Dr. Kent McCorkle, or "Dr. Kent' to his student, has helped thousands of students be successful in chemistry.

Chemistry Lesson: Significant Digits & Calculations

[View the accompanying Significant Digits & Calculations Practice Problems here.]

Determining the Correct Number of Significant Digits

After performing a calculation, we often obtain more digits than are warranted by the measurements that produced it.  In order to determine the correct number of significant digits in the answer, there are two different methods depending on which mathematical operation was performed.

Multiplication & Division

When multiplying or dividing, the answer is limited by the measurement with the least number of significant digits.

For example:

(13.91 m)(23.3 m) = 324.103 m2

13.91 has four significant digits, while 23.3 has three significant digits.  However, the answer as written has six significant digits!  According to our rule, the answer cannot be more precise than the least precise measurement in the calculation. Since 23.3 was the least precise number with only three significant digits, the answer can also only have three significant digits.  Therefore, we would round the answer to 324 m2.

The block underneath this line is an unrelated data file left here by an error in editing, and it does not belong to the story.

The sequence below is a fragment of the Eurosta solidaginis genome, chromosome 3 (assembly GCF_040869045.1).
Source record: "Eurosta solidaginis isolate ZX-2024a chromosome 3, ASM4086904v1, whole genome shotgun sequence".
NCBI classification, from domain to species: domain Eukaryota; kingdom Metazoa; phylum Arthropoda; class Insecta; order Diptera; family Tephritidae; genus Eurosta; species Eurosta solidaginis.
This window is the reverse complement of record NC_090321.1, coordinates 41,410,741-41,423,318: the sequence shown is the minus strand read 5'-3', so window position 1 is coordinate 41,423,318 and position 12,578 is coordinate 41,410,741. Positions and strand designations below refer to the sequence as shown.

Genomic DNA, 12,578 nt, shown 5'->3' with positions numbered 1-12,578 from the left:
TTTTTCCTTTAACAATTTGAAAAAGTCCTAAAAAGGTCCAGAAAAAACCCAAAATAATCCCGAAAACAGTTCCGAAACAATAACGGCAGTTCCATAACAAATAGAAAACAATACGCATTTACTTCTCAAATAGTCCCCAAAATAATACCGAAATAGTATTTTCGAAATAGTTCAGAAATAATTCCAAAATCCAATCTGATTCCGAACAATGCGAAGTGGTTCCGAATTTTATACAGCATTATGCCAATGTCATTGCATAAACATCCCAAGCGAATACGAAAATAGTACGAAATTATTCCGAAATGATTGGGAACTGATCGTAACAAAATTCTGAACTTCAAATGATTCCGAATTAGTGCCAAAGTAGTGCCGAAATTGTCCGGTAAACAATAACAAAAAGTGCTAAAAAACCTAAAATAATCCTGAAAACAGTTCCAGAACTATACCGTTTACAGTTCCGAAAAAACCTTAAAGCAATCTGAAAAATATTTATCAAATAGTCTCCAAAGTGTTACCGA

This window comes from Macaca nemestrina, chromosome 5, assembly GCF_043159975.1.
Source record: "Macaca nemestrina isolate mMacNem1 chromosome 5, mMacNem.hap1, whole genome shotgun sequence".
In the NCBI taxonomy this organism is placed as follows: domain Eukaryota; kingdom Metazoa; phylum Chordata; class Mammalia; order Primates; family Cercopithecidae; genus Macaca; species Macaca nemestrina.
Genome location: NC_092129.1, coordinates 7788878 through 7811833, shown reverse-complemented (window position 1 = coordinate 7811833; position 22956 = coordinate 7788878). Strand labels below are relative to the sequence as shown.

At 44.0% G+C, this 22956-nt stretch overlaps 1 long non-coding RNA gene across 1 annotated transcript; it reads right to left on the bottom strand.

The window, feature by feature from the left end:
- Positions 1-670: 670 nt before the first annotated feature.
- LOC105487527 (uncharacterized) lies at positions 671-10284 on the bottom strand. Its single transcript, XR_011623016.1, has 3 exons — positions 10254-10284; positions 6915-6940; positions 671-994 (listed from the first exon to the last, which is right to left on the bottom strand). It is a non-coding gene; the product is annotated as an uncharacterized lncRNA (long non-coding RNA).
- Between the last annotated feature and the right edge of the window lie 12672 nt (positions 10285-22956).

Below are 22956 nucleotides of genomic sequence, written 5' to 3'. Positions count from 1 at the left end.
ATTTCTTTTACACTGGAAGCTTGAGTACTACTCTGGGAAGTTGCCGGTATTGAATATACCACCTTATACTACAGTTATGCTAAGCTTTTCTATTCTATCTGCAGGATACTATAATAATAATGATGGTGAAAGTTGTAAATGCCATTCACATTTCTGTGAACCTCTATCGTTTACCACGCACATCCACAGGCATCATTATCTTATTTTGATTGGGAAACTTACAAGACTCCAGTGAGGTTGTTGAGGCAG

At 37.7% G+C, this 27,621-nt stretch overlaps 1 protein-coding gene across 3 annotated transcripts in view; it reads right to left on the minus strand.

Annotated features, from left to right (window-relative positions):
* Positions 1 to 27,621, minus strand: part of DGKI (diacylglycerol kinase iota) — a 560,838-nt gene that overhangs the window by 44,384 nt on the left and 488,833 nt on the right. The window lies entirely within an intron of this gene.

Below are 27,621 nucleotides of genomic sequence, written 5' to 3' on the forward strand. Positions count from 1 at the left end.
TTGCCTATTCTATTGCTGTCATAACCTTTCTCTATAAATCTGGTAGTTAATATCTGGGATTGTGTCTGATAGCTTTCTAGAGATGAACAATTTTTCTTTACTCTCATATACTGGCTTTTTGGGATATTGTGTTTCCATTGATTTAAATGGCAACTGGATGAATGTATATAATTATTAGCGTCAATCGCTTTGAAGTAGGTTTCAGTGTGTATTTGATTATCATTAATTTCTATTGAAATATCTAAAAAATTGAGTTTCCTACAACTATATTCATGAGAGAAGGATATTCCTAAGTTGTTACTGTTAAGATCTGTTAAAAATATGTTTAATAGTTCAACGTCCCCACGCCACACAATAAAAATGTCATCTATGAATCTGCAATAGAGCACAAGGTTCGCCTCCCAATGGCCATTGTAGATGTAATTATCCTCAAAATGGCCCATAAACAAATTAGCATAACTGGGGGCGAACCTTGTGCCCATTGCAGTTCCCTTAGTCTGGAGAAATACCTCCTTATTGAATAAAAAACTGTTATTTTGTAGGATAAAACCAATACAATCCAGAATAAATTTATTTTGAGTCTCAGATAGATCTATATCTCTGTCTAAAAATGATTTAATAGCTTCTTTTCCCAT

Addition & Subtraction

When adding or subtracting, the number of places in the answer should be rounded to the same number of places as the least precise measurement.

For example:

4.1 mL + 3.75 mL = 7.85 mL

For addition and subtraction, it often helps to line up the numbers according to their places. For example, line up all the ones places, tenths places, hundredths places, etc. like so:

   4.1 mL
+ 3.75 mL
7.85 mL


We can see that 4.1 has significant digits in the ones and tenths places, so it is precise out to the tenths places.  However, 3.75 has significant digits in the ones, tenths, and hundredths places, so it is precise out to the hundredths place.  So 4.1 is the least precise as it only goes to the tenths place, meaning the answer has to be rounded off to the tenths place. Therefore, 7.85 would be rounded off to 7.9 mL.

For additional practice problems on significant digits and measurements, visit Significant Digits & Calculations Practice Problems.



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